Objective: To define the proteomic profile of sporadic late-onset nemaline myopathy (SLONM) and explore its pathogenesis. Methods: We performed mass spectrometry on laser-dissected frozen muscle samples from five patients with SLONM, three of whom with an associated monoclonal protein (MP), and four controls, to determine the proteomic profile of SLONM. Furthermore, we assessed the role of the MP by evaluating the expression of the immunoglobulin light chain variable regions (IGVL). Results: There were 294 differentially expressed proteins: 272 upregulated and 22 downregulated. Among the top 100 upregulated proteins, the most common categories were: nuclear or nucleic acid metabolism (24%), extracellular matrix and basal lamina (17%), immune response (13%), and actin dynamics (8%). Downregulated proteins consisted mostly of contractile proteins. Among upregulated proteins, there were 65 with a role related to the immune system, including eight proteins involved in major histocompatibility complex 1 (MHC1) and antigen processing, 15 in MHCII complex and phagocytosis, and 23 in B and/or T-cell function. Among nine upregulated immunoglobulin proteins, there were two IGVL genes. However, these were also detected in SLONM cases without an MP, with no evidence of clonally dominant immunoglobulin deposition. In muscle sections from SLONM patients, nemaline rods tended to accumulate in atrophic fibers with marked rarefaction of the myofibrils. Increased MHC1 reactivity was present in fibers containing nemaline rods as well as adjacent nonatrophic fibers. Conclusion: Our findings suggest that aberrant immune activation is present in SLONM, but do not support a direct causal relationship between the MP and SLONM.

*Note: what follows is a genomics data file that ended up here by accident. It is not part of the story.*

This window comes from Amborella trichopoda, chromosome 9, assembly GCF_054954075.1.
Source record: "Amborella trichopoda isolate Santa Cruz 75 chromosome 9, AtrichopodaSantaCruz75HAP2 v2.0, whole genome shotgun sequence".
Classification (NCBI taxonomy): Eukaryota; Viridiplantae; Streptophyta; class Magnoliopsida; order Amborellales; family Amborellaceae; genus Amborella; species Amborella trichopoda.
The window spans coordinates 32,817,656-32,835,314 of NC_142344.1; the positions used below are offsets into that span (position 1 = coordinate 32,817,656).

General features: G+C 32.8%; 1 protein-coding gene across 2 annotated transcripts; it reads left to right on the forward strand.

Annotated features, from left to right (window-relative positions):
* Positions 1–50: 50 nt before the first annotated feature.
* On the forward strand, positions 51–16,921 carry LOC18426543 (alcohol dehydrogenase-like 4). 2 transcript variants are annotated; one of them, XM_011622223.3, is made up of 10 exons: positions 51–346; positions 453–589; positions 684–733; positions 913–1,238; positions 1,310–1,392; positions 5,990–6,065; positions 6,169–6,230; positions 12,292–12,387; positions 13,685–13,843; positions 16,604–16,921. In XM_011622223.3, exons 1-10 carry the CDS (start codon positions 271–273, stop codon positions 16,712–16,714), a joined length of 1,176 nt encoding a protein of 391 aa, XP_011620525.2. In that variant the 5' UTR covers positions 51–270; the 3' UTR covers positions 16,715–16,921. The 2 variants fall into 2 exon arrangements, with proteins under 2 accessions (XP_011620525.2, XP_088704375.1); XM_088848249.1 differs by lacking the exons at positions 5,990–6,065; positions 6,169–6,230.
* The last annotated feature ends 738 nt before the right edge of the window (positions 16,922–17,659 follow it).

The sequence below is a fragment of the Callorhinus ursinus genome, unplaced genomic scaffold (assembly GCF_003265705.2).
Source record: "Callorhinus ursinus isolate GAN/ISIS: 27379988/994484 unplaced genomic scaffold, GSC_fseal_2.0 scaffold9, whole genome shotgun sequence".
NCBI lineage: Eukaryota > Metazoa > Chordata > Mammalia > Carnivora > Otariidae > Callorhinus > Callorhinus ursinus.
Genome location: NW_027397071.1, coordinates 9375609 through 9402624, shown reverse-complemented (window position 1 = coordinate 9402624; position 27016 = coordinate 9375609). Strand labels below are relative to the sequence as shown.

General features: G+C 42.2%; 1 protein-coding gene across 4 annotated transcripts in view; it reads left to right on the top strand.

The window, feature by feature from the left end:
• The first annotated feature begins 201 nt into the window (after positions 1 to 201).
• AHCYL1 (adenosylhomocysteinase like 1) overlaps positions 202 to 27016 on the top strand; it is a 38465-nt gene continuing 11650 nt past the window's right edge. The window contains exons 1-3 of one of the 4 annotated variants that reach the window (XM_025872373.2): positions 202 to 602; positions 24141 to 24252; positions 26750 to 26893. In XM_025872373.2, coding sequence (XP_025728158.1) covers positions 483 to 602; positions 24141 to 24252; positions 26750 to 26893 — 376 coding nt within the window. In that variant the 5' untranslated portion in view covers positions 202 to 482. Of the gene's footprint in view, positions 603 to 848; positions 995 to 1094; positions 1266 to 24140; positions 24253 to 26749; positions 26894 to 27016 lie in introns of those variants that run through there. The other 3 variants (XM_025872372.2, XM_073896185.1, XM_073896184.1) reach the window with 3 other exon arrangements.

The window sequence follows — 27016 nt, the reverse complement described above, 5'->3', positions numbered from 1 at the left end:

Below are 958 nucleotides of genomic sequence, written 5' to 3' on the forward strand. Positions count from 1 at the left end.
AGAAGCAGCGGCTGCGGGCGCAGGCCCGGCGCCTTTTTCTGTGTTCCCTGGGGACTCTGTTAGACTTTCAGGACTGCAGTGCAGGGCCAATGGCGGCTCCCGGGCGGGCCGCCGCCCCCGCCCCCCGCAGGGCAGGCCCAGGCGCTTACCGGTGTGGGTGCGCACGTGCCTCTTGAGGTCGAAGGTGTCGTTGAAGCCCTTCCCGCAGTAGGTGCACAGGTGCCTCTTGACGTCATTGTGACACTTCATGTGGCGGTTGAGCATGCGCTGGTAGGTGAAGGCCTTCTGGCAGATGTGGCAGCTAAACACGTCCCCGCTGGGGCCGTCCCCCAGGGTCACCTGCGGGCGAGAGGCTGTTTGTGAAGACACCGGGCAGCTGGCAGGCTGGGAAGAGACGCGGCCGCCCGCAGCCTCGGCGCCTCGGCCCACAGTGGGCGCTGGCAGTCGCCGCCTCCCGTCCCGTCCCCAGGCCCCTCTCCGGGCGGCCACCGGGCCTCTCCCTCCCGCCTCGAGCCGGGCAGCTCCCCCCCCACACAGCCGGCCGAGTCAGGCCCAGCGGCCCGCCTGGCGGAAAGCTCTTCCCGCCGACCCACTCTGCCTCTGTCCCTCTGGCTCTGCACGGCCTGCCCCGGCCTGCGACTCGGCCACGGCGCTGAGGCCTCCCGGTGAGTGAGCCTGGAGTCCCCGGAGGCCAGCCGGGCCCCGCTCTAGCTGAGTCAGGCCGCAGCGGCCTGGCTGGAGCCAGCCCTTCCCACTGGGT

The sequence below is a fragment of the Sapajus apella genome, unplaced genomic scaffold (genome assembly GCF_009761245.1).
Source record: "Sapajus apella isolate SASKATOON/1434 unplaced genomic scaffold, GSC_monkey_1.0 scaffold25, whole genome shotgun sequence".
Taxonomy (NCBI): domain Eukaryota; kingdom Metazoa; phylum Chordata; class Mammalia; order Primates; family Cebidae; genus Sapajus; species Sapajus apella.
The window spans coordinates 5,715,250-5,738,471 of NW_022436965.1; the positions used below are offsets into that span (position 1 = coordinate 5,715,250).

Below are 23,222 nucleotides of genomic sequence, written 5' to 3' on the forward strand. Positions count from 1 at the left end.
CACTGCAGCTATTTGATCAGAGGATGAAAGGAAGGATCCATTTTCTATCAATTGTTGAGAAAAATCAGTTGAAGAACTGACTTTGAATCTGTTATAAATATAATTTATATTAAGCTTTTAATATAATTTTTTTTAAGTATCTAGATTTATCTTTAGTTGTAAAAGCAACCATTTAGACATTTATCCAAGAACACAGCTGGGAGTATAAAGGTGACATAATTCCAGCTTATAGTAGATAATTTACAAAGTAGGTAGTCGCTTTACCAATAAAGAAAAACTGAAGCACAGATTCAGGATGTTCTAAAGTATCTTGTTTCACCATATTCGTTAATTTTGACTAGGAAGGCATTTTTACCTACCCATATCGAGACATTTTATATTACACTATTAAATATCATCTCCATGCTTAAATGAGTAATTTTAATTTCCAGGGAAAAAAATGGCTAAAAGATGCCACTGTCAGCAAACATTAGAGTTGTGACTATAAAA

ASJC Scopus subject areas
- Clinical Neurology